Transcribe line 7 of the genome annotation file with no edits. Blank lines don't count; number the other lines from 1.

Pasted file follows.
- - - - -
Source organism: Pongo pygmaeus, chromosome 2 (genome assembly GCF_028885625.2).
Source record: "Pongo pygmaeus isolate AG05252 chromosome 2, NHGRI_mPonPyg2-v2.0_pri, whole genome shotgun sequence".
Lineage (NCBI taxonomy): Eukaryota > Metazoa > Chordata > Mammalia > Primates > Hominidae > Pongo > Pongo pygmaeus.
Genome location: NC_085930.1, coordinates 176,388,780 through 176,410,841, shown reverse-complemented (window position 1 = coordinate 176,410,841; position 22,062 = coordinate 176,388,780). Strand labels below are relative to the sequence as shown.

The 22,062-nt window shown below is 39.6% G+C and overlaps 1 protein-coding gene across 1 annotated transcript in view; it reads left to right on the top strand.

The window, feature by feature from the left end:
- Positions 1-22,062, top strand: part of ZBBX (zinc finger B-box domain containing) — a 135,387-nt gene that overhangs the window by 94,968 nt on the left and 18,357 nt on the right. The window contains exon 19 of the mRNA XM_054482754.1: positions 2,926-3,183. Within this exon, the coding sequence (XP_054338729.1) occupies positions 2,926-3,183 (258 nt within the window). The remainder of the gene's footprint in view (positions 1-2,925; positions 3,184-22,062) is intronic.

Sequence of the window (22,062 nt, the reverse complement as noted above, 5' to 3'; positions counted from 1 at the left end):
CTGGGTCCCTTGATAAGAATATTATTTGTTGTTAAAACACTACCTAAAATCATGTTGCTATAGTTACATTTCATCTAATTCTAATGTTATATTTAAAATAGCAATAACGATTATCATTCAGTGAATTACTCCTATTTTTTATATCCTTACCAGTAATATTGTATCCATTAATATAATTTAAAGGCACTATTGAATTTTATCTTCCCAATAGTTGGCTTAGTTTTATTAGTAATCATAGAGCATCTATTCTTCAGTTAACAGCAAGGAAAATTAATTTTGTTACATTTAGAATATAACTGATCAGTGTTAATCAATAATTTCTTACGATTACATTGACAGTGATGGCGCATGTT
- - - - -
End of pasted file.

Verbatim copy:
- Positions 1-22,062, top strand: part of ZBBX (zinc finger B-box domain containing) — a 135,387-nt gene that overhangs the window by 94,968 nt on the left and 18,357 nt on the right. The window contains exon 19 of the mRNA XM_054482754.1: positions 2,926-3,183. Within this exon, the coding sequence (XP_054338729.1) occupies positions 2,926-3,183 (258 nt within the window). The remainder of the gene's footprint in view (positions 1-2,925; positions 3,184-22,062) is intronic.